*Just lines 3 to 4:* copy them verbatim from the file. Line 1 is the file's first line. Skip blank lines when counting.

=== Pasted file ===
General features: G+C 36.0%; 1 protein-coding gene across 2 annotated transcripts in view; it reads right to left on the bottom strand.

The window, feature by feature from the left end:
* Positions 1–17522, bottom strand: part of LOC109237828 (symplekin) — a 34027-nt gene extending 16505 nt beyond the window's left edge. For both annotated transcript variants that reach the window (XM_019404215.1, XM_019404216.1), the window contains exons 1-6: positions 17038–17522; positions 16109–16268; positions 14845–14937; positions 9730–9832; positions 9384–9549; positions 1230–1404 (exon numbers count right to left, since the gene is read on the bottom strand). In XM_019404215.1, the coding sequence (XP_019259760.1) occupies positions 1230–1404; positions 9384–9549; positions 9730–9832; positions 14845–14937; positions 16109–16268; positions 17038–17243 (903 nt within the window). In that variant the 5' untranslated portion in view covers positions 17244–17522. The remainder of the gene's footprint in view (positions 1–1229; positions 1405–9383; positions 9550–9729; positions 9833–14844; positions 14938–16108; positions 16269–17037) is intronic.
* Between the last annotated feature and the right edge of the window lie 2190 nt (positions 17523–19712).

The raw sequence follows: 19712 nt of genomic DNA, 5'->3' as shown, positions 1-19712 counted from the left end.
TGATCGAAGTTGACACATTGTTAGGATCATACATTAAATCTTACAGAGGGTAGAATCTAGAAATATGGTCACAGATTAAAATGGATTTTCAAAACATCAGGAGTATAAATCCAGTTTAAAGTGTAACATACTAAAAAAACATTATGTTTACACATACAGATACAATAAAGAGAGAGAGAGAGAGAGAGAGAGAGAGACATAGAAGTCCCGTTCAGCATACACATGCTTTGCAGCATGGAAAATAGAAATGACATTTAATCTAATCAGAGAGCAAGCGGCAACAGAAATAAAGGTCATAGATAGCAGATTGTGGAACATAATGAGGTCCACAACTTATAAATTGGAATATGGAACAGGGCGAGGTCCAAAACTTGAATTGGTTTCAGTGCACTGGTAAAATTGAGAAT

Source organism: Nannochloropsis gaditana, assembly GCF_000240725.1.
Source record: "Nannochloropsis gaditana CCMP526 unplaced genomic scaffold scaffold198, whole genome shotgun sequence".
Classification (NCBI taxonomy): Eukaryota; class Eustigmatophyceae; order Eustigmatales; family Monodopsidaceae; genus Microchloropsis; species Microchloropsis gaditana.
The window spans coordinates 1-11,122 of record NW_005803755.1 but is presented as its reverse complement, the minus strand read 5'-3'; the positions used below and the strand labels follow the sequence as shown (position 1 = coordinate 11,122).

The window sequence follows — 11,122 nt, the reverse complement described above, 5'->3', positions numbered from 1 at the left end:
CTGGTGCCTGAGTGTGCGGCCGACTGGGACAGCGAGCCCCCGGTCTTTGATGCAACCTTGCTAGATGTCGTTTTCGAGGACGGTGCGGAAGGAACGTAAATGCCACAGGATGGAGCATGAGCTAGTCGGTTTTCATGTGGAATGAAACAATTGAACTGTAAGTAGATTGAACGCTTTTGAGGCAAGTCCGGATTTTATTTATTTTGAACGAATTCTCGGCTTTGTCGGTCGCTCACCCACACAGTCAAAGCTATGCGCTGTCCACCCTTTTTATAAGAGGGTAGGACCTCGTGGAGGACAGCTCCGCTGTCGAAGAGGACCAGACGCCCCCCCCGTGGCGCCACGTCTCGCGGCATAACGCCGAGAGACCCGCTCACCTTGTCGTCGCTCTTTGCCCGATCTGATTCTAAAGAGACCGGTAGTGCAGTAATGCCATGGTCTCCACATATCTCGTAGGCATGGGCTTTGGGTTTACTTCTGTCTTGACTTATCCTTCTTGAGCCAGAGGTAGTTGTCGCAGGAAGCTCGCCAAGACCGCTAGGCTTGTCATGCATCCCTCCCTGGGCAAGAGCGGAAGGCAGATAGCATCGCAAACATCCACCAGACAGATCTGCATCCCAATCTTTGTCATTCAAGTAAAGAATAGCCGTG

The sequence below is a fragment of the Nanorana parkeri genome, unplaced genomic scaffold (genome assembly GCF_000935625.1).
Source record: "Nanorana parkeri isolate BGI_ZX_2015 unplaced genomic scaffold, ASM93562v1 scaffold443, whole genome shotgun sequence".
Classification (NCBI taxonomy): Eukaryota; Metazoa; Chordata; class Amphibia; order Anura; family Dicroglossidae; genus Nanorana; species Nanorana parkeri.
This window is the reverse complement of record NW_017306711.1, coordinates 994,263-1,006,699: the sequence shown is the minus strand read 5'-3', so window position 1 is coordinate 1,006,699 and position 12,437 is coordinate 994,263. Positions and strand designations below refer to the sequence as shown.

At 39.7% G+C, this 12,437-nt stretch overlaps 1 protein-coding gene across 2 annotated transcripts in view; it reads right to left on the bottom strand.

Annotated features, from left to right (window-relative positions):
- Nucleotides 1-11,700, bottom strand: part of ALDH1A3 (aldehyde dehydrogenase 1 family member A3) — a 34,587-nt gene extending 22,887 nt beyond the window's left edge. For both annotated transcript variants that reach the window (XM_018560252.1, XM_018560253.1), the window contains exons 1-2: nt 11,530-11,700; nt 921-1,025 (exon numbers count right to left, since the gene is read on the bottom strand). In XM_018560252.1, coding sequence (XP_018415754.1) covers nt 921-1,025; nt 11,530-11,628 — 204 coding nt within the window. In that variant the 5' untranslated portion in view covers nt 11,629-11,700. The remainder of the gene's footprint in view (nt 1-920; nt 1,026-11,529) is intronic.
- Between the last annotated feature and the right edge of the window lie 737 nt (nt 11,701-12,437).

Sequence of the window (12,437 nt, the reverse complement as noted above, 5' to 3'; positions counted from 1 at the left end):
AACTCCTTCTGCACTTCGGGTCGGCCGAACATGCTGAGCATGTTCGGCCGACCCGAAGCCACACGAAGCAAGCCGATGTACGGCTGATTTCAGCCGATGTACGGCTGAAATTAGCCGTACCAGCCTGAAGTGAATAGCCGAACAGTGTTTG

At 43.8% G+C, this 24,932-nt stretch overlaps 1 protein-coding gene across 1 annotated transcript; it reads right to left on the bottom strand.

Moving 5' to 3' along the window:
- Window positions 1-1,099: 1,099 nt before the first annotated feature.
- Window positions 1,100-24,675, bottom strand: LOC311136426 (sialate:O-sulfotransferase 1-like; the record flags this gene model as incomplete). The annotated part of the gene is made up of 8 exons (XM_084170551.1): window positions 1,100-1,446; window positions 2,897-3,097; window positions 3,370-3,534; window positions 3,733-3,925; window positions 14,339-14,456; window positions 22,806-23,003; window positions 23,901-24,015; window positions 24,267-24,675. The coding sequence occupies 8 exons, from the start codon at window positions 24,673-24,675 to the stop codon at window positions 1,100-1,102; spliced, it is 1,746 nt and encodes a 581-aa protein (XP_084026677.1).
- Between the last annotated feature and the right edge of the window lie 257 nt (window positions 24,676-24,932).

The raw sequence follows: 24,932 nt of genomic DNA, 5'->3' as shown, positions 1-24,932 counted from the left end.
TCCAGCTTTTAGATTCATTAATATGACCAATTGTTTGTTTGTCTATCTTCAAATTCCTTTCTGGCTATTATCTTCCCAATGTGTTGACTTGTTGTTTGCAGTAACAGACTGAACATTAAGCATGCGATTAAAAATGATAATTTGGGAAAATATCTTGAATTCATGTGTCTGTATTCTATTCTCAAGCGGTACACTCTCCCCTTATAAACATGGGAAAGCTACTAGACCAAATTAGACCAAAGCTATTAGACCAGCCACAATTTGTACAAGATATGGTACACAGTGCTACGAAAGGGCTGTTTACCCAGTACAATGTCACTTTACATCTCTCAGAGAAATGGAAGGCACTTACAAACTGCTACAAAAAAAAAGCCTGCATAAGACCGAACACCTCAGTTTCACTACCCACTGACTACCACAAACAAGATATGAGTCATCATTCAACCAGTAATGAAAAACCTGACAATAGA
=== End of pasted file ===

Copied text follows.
* Positions 1–17522, bottom strand: part of LOC109237828 (symplekin) — a 34027-nt gene extending 16505 nt beyond the window's left edge. For both annotated transcript variants that reach the window (XM_019404215.1, XM_019404216.1), the window contains exons 1-6: positions 17038–17522; positions 16109–16268; positions 14845–14937; positions 9730–9832; positions 9384–9549; positions 1230–1404 (exon numbers count right to left, since the gene is read on the bottom strand). In XM_019404215.1, the coding sequence (XP_019259760.1) occupies positions 1230–1404; positions 9384–9549; positions 9730–9832; positions 14845–14937; positions 16109–16268; positions 17038–17243 (903 nt within the window). In that variant the 5' untranslated portion in view covers positions 17244–17522. The remainder of the gene's footprint in view (positions 1–1229; positions 1405–9383; positions 9550–9729; positions 9833–14844; positions 14938–16108; positions 16269–17037) is intronic.
* Between the last annotated feature and the right edge of the window lie 2190 nt (positions 17523–19712).